The deadly outbreak of E. coli in Germany that has taken 22 lives and sickened some 2,200 is a reminder both of how vulnerable we can be to food-borne illness and how important it is to have a strong food safety system.

American health officials report that so far there is no evidence that the rare strain of E. coli found in Germany has entered the United States food system. E. coli can be found in human and animal feces, and it spreads to vegetables via animal waste in fields and irrigation water, or from farm workers' poor hand-washing. German health authorities have recommended against eating raw lettuce, tomatoes, cucumbers and sprouts — particularly in the northern states of Germany: Hamburg, Bremen, Lower Saxony and Schleswig-Holstein. The lack of an outbreak in America is somewhat reassuring. It would be even more so if we had a good federal program for detecting E. coli in produce.

Congress voted last winter to establish just such a program as part of a comprehensive modernization of our food safety system. Yet the budget moving through the House of Representatives would cut funding for many of these new food safety efforts.

The Obama administration wants $955 million to go for food safety at the Food and Drug Administration for the fiscal year starting Oct. 1. The House subcommittee that oversees the FDA sliced that back to $750 million, a figure that is $87 million less than the agency now spends on food safety. In short, the FDA is being told to do more about food safety but is being given less money to do it. This makes little sense. When the bill reaches the Senate, that chamber should restore full funding for food safety.

In addition to better E. coli detection, the new food safety bill included programs that would set up procedures to quickly track the source of an outbreak. Finding the source has proven difficult in Germany. Initially, cucumbers grown in Spain were suspected of being the culprit. This turned out to be incorrect and infuriated Spanish farmers, who lost millions of dollars in sales. Next, German authorities turned their attention to a farm that cultivated sprouts from vegetables, which were often used in mixed salads. That, too, turned out to be an inconclusive lead.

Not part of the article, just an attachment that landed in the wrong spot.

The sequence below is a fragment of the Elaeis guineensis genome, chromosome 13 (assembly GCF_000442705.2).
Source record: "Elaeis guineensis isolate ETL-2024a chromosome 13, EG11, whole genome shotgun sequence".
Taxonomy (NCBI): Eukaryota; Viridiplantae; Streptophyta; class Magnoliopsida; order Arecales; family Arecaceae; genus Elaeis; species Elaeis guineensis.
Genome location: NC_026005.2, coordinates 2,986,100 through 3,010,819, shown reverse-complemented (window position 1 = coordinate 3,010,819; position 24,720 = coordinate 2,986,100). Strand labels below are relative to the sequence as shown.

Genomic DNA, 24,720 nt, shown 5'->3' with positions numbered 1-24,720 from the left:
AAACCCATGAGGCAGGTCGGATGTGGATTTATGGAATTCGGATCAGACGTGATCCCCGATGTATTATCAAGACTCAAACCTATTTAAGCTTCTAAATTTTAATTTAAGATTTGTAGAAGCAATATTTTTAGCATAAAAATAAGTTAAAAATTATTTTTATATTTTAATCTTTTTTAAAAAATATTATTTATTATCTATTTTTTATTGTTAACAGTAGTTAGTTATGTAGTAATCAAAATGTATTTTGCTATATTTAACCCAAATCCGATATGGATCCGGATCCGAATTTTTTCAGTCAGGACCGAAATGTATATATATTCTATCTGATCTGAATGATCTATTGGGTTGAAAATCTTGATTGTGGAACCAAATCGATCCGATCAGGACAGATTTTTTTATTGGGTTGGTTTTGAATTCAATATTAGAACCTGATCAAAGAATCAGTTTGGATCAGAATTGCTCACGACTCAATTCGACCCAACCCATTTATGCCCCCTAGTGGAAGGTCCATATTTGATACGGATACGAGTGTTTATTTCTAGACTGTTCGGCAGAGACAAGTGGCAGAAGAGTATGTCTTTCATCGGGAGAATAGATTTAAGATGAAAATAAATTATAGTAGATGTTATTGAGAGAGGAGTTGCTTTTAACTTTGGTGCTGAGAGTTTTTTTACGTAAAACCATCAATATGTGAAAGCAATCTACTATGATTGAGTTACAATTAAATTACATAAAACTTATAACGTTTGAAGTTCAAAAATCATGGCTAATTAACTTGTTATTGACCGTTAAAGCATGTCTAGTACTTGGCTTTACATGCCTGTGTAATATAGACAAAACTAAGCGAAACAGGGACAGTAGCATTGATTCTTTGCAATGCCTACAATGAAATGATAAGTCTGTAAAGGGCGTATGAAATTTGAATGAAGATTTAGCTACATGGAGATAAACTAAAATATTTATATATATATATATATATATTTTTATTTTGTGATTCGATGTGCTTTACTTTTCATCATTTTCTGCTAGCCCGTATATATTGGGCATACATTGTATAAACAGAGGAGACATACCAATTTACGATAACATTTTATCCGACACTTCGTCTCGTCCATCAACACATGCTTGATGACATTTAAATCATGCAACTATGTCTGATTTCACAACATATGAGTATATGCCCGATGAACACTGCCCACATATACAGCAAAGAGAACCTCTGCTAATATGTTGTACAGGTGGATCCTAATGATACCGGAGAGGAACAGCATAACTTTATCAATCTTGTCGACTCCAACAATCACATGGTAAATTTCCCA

The United States has experienced similar problems. A 2008 salmonella outbreak that eventually was traced to tainted peppers at first was incorrectly attributed to tomatoes, which angered tomato growers. What these incidents show is that developing better back tracking procedures is an area of food safety that needs more, not less, funding.

The news from Germany is upsetting. This outbreak, one of the deadliest in modern history, involves a rare strain of E. coli, 0104:H4, that is an unusually virulent bug. One clear message Americans can take from the German experience it that this is not a time to let our food safety guard down. The Senate should restore the ill-advised cuts to food safety programs made by the House.